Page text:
The Amendment Process

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The Amendment Process: The Bill of Rights
Grand Canyon University
Master of Education in Educational Administration
POS 301 Arizona/Federal Government
Mark Tawney
April 8, 2012

The Amendment Process: The Bill of Rights
The Constitution is essentially a rough draft. The Amendments to the Constitution are the edited versions. The Constitution is a living document that the whole country relies upon as it grows and any changes to the Constitution should be meaningful. Article V outlines the procedures amending the Constitution. All previous Amendments to the Constitution were created to guarantee rights and provide clarification (Patterson 2010). |

The process for amending the Constitution.
Currently, the Constitution has twenty-seven amendments; of those only the first ten were ratified simultaneously, the rest were separate. These Amendments were all created by the only two methods allowed; either Amendments may be proposed by a two-thirds vote in both houses of Congress or the legislatures of two-thirds of the states may call for a national convention to propose and discuss amendments. After the discussions, and before proposed amendments become part of the Constitution, they must be approved by three-fourths of the states, either by direct state legislature approval or by ratifying conventions. Only the 21st Amendment was ratified by an individual ratifying convention, the others were ratified by the state legislatures (Tawney, 2012). Amending the Constitution: Is this a "fair" process?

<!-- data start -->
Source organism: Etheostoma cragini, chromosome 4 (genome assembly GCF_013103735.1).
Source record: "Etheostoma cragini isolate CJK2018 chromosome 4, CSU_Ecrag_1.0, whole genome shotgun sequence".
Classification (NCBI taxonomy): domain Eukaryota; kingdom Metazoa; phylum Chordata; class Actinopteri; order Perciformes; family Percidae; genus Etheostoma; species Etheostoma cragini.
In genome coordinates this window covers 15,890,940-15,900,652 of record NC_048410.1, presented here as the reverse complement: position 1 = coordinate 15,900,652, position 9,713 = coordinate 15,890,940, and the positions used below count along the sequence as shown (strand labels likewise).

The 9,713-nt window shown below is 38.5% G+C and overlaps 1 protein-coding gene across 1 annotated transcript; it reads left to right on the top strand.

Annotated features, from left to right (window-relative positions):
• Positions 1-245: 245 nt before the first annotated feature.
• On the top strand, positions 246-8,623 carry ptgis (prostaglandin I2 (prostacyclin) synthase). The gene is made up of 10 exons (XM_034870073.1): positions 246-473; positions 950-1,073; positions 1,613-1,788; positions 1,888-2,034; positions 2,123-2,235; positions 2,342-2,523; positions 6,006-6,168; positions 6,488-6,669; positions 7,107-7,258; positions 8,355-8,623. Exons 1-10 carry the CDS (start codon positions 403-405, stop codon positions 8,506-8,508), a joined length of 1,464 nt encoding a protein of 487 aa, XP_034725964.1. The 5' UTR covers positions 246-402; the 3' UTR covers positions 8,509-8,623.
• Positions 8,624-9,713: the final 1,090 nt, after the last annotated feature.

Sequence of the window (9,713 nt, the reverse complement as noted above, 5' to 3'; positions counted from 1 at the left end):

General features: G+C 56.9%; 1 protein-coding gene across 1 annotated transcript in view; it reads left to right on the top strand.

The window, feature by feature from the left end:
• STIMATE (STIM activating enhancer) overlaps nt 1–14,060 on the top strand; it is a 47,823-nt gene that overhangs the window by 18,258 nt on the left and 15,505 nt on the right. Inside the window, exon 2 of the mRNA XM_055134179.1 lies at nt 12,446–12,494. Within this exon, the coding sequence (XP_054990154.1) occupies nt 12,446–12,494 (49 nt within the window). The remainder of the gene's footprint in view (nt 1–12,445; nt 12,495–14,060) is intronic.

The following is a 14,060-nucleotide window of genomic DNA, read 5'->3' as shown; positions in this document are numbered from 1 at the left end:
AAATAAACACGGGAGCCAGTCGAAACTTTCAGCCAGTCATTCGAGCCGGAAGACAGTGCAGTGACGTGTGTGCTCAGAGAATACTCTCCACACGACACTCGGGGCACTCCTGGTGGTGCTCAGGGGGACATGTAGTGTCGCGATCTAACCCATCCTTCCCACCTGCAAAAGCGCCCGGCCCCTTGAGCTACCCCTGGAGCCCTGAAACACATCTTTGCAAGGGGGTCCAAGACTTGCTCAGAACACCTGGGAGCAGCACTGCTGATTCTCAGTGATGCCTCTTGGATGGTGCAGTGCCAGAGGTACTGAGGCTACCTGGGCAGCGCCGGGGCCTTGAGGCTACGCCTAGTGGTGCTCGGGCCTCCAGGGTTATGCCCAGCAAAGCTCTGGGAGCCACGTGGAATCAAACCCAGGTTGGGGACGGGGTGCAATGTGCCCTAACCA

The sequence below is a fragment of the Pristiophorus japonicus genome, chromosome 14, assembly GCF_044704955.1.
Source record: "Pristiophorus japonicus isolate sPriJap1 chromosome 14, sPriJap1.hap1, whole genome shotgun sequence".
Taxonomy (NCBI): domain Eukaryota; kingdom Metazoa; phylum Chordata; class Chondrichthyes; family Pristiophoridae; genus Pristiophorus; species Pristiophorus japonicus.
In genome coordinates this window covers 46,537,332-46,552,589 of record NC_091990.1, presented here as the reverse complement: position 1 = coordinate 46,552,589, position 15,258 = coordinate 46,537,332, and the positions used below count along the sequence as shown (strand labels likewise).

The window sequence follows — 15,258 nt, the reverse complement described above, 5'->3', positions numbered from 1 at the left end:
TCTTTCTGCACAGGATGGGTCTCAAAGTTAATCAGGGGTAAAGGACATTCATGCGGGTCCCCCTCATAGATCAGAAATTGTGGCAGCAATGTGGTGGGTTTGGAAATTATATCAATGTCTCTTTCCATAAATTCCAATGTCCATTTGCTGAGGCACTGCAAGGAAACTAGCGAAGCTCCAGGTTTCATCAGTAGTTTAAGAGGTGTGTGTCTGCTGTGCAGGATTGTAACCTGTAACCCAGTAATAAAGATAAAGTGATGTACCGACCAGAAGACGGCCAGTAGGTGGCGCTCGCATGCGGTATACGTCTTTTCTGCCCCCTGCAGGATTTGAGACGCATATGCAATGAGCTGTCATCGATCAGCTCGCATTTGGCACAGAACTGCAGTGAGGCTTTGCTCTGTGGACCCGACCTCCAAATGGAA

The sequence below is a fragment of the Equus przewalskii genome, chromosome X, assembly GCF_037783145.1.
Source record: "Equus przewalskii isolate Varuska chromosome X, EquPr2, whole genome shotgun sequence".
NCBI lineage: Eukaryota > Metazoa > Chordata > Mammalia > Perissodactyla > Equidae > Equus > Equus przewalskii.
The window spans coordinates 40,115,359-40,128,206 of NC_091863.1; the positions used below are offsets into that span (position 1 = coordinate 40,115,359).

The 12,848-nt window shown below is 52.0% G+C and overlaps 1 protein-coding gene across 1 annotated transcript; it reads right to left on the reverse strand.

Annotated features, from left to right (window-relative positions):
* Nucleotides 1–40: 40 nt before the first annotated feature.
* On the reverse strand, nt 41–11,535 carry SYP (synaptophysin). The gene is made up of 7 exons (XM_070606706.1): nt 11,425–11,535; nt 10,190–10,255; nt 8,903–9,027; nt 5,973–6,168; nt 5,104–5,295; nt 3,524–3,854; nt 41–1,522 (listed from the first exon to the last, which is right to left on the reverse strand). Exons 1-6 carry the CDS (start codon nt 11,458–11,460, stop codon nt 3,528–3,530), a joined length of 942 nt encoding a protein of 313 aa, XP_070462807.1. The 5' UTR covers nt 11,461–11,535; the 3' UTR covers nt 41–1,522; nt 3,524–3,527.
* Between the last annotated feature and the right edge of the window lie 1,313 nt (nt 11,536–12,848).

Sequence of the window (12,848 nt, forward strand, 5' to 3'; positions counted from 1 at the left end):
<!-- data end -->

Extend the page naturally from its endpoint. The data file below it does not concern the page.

In order the Amend the Constitution, only after a discussion and the two-thirds majority have spoken can it be ratified. This process eliminates the Executive Branch and the Judiciary Branch. The Legislative Branch is supposed to represent the people, so if all parties involved are bi-partisan, then yes the actual changing of the Constitution is fair. However, I believe this process goes deeper than changing the document; it’s about how the Judiciary Branch...
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